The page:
By Lynn Trenning
When 2011 Alumna Artist-in-Residence Erin M. Riley began her selfies series of woven tapestries, she was not the depicted self. Her inspiration came from collages she created from photographs posted on the Internet.
“I weave tapestries of the pictures you would delete if you ever uploaded that drunk night of debauchery from your camera,” Riley told an interviewer at Fecal Face in 2011.
She searched for images she found to be poignant and relative to her work. She was fascinated with her generations’ predilection to document provocative and vulnerable images of themselves, as though to remind each other of their existence.
In a way Riley’s tapestries are an anomaly; she uses an ancient art form to bring an element of permanence to images of fleeting behavior of 21st century women. They are also a continuum of history; a modern woman using a medium traditionally dominated by women to create art that is relevant in its social commentary about women.
The Internet images Riley weaves reflect our era’s pervasive comfort level with self-exposure, and seeming indifference to privacy. Riley intentionally searches for images she finds both attractive and disturbing. The woven renditions of these image’s faces are unrecognizable.
Erin M. Riley, Nudes 9 (2013), wool, cotton
Many of her works feature overtly sexual images; a woman cupping together her breasts to create cleavage; two women in various stages of undress kissing as they lay atop a scattering of beer kegs; a woman whose super short shorts are unzipped, while she holds her naked breast in her right hand and photographs herself with her left.
Others highlight the residuals of sex. There’s a girl holding a notebook with the words “I hope she gives you herpes,” and another of the outstretched neck of a woman with a hickey that looks like a wound. The images tell a story but not one anyone has shared with Riley.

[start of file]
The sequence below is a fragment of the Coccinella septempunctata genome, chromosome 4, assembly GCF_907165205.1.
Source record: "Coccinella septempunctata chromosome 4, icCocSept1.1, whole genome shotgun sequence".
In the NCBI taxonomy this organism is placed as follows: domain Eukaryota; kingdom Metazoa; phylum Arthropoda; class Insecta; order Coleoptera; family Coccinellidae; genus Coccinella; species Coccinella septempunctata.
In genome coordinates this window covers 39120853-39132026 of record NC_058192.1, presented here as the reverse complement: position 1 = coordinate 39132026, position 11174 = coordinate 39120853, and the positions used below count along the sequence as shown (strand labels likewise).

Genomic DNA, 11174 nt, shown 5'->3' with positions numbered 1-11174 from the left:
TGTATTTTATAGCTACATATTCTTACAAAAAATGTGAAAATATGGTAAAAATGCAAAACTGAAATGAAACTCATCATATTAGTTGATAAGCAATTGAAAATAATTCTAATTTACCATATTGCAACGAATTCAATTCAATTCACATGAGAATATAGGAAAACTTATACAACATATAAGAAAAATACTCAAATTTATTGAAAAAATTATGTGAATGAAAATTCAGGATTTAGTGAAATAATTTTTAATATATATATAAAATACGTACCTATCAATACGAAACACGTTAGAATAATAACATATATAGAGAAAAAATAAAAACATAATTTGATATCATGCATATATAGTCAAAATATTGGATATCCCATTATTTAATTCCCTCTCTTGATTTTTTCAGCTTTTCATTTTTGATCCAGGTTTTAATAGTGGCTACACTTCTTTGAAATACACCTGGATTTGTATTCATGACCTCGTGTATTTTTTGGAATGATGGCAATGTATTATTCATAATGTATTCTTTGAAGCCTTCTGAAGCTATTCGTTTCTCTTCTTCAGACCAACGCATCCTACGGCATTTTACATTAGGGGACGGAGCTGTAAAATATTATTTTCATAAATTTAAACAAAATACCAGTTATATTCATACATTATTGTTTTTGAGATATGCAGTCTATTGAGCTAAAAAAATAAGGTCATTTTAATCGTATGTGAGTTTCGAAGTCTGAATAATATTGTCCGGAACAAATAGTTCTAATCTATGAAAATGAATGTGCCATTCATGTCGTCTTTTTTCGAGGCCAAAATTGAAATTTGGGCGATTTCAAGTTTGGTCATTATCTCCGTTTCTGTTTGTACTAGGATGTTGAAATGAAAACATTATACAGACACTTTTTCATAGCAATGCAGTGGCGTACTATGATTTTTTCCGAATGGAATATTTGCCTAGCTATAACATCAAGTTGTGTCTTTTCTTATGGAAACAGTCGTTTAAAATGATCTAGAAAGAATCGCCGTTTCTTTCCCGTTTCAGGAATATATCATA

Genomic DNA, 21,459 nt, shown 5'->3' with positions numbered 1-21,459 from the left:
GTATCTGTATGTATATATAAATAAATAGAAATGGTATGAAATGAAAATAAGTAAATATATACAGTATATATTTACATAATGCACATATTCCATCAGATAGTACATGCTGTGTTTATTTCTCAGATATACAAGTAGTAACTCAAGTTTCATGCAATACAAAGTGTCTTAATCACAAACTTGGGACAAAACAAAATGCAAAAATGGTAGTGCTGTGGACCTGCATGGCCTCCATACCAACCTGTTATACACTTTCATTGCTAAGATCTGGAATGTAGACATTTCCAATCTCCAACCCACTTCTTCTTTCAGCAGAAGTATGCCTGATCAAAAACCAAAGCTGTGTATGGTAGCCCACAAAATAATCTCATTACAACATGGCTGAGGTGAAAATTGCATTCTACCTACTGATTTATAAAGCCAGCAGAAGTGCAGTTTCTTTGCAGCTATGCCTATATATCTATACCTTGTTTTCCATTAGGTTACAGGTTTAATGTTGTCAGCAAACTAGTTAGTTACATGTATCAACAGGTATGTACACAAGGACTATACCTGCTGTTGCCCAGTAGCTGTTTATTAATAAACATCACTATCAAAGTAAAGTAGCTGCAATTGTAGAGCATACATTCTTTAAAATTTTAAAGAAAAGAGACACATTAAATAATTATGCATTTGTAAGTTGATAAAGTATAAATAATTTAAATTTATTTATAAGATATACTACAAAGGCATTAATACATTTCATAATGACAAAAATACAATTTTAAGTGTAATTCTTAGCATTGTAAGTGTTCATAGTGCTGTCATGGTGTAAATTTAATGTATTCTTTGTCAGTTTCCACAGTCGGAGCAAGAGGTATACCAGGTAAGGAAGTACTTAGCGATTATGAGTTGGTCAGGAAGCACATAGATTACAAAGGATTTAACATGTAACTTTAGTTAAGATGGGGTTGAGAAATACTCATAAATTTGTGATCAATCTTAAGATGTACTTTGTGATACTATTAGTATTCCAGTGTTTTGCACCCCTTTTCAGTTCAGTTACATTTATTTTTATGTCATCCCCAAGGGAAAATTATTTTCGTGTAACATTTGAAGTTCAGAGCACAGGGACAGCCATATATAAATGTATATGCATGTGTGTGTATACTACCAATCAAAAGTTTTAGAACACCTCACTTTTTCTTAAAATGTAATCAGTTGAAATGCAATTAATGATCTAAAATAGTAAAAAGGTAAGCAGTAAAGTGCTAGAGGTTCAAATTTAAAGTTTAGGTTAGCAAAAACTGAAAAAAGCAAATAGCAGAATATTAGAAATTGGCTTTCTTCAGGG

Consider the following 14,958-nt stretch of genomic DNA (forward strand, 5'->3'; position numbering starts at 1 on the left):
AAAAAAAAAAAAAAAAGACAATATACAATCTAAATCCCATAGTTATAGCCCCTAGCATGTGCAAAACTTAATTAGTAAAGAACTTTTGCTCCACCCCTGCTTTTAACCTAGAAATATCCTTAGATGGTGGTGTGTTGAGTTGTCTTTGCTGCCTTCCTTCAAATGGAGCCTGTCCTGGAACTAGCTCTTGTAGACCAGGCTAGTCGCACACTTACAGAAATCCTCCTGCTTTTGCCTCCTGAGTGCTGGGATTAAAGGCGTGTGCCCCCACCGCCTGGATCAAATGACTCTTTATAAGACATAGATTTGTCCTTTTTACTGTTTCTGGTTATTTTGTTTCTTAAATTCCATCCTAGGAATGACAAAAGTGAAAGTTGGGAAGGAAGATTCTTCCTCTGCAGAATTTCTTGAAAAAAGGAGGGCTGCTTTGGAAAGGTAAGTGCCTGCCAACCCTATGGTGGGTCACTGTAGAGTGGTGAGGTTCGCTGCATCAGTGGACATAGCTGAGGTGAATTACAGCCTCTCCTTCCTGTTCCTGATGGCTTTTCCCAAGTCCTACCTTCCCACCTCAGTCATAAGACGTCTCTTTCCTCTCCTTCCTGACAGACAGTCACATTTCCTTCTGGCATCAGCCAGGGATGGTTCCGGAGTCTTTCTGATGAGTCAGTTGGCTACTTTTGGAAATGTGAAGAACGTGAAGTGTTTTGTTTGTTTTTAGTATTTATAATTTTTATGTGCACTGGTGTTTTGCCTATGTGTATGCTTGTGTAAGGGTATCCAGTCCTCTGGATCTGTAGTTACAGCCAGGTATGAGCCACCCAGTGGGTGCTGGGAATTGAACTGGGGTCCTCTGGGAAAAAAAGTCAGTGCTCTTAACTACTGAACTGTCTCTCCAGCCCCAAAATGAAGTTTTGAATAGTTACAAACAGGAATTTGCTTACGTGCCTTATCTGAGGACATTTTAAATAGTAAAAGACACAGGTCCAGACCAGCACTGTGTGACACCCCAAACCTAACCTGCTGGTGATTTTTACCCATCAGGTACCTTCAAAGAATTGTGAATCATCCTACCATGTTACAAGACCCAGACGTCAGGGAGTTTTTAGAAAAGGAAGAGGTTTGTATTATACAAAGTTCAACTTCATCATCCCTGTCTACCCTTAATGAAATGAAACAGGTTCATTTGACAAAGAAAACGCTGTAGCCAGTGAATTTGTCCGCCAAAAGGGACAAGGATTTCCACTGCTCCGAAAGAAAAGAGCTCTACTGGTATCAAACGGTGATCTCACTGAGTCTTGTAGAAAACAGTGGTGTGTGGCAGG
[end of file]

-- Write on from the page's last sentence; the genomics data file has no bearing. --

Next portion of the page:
“As someone who spent the majority of her childhood connecting with strangers via images through yearbooks, Friendster, Myspace and other social media outlets, I am able to create narratives in my head about the people I weave,” she admits.
As Riley’s work gained exposure, her subject matter shifted. Riley’s Instagram fans began voluntarily sending her images of themselves. “I use them as I would a found image but I have a much stronger connection to them,” she reveals. “It feels like a generous gesture, having women open up to me is an amazing experience. I think people (especially women) are taught to be modest and coy but have this exhibitionist side to them that sending me photos fulfills.”
Now Riley has added images of herself to her collection of subject matter. Her Selfie Project series are images from her personal iPhone photo collection that have been woven digitally on a jacquard loom with dye sublimation. They feature her in various stages of undress and self-exploration.
Erin M. Riley, “Selfie Project 2015 5” (2015), cotton
“As I grow up and become more comfortable in my own skin my work starts to reflect that,” confesses Riley. “I started out just touching on different issues that affected me as a woman and now I am trying to be more open and transparent with the content I am interested in.”
“Spending three months living alone for the first time, working every day on images that had always intrigued me but I never indulged in, allowed me to really immerse myself into my thoughts and develop a language of imagery that has stayed with my work until this day,” she reflects.
“[Having] very few distractions really helps to solidify a studio practice, especially [for] a young working artist. (I was two years out of graduate school). At McColl Center I made some of the work that got me the most attention.”
Image, top/left: Erin M. Riley, “Undressing 3” (2014), wool, cotton
©2017 McColl Center
for Art + Innovation